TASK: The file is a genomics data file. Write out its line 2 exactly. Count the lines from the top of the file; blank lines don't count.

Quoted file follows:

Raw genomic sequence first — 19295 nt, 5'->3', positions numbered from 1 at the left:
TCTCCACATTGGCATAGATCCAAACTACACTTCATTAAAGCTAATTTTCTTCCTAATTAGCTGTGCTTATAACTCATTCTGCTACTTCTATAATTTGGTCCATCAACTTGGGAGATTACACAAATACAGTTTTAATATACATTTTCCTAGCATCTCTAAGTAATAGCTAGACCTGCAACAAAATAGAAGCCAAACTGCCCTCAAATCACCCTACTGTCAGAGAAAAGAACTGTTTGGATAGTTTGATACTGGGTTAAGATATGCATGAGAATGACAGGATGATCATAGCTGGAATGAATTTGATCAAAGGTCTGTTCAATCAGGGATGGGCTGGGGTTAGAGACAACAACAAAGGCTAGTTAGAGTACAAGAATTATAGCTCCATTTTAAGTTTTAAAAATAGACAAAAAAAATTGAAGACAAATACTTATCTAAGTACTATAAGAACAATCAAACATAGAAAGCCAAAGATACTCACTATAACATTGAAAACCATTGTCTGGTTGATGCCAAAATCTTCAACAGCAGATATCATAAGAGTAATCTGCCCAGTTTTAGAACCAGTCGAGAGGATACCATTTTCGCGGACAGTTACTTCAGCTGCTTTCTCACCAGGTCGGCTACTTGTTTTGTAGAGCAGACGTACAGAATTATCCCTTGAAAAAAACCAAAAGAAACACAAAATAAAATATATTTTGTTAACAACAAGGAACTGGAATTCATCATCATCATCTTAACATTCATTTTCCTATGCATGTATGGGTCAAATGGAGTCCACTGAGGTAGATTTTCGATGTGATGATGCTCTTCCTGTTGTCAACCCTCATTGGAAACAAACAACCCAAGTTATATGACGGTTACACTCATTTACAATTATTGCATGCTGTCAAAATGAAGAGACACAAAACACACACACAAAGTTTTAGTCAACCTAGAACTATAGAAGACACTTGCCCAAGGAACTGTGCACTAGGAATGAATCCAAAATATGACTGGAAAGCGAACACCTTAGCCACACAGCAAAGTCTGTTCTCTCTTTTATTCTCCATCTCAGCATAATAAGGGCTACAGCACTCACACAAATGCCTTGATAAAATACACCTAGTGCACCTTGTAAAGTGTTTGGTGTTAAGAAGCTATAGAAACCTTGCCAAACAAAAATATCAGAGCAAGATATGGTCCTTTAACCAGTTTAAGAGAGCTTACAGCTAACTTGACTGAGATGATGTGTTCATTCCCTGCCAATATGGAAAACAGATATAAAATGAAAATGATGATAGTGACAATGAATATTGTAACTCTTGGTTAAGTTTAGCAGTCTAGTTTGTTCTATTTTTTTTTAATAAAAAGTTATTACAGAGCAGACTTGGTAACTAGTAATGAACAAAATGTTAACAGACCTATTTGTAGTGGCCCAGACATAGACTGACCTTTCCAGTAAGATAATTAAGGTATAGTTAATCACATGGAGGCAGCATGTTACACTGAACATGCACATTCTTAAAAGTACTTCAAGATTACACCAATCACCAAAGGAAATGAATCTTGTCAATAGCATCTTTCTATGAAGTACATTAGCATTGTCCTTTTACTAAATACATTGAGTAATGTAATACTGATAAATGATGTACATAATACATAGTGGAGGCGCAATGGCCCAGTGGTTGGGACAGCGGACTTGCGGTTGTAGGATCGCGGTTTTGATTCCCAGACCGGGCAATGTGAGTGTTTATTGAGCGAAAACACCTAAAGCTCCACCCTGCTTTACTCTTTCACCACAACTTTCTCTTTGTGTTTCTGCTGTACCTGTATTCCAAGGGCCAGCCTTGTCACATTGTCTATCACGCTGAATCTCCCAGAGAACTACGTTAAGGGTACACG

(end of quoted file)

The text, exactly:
TCTCCACATTGGCATAGATCCAAACTACACTTCATTAAAGCTAATTTTCTTCCTAATTAGCTGTGCTTATAACTCATTCTGCTACTTCTATAATTTGGTCCATCAACTTGGGAGATTACACAAATACAGTTTTAATATACATTTTCCTAGCATCTCTAAGTAATAGCTAGACCTGCAACAAAATAGAAGCCAAACTGCCCTCAAATCACCCTACTGTCAGAGAAAAGAACTGTTTGGATAGTTTGATACTGGGTTAAGATATGCATGAGAATGACAGGATGATCATAGCTGGAATGAATTTGATCAAAGGTCTGTTCAATCAGGGATGGGCTGGGGTTAGAGACAACAACAAAGGCTAGTTAGAGTACAAGAATTATAGCTCCATTTTAAGTTTTAAAAATAGACAAAAAAAATTGAAGACAAATACTTATCTAAGTACTATAAGAACAATCAAACATAGAAAGCCAAAGATACTCACTATAACATTGAAAACCATTGTCTGGTTGATGCCAAAATCTTCAACAGCAGATATCATAAGAGTAATCTGCCCAGTTTTAGAACCAGTCGAGAGGATACCATTTTCGCGGACAGTTACTTCAGCTGCTTTCTCACCAGGTCGGCTACTTGTTTTGTAGAGCAGACGTACAGAATTATCCCTTGAAAAAAACCAAAAGAAACACAAAATAAAATATATTTTGTTAACAACAAGGAACTGGAATTCATCATCATCATCTTAACATTCATTTTCCTATGCATGTATGGGTCAAATGGAGTCCACTGAGGTAGATTTTCGATGTGATGATGCTCTTCCTGTTGTCAACCCTCATTGGAAACAAACAACCCAAGTTATATGACGGTTACACTCATTTACAATTATTGCATGCTGTCAAAATGAAGAGACACAAAACACACACACAAAGTTTTAGTCAACCTAGAACTATAGAAGACACTTGCCCAAGGAACTGTGCACTAGGAATGAATCCAAAATATGACTGGAAAGCGAACACCTTAGCCACACAGCAAAGTCTGTTCTCTCTTTTATTCTCCATCTCAGCATAATAAGGGCTACAGCACTCACACAAATGCCTTGATAAAATACACCTAGTGCACCTTGTAAAGTGTTTGGTGTTAAGAAGCTATAGAAACCTTGCCAAACAAAAATATCAGAGCAAGATATGGTCCTTTAACCAGTTTAAGAGAGCTTACAGCTAACTTGACTGAGATGATGTGTTCATTCCCTGCCAATATGGAAAACAGATATAAAATGAAAATGATGATAGTGACAATGAATATTGTAACTCTTGGTTAAGTTTAGCAGTCTAGTTTGTTCTATTTTTTTTTAATAAAAAGTTATTACAGAGCAGACTTGGTAACTAGTAATGAACAAAATGTTAACAGACCTATTTGTAGTGGCCCAGACATAGACTGACCTTTCCAGTAAGATAATTAAGGTATAGTTAATCACATGGAGGCAGCATGTTACACTGAACATGCACATTCTTAAAAGTACTTCAAGATTACACCAATCACCAAAGGAAATGAATCTTGTCAATAGCATCTTTCTATGAAGTACATTAGCATTGTCCTTTTACTAAATACATTGAGTAATGTAATACTGATAAATGATGTACATAATACATAGTGGAGGCGCAATGGCCCAGTGGTTGGGACAGCGGACTTGCGGTTGTAGGATCGCGGTTTTGATTCCCAGACCGGGCAATGTGAGTGTTTATTGAGCGAAAACACCTAAAGCTCCACCCTGCTTTACTCTTTCACCACAACTTTCTCTTTGTGTTTCTGCTGTACCTGTATTCCAAGGGCCAGCCTTGTCACATTGTCTATCACGCTGAATCTCCCAGAGAACTACGTTAAGGGTACACG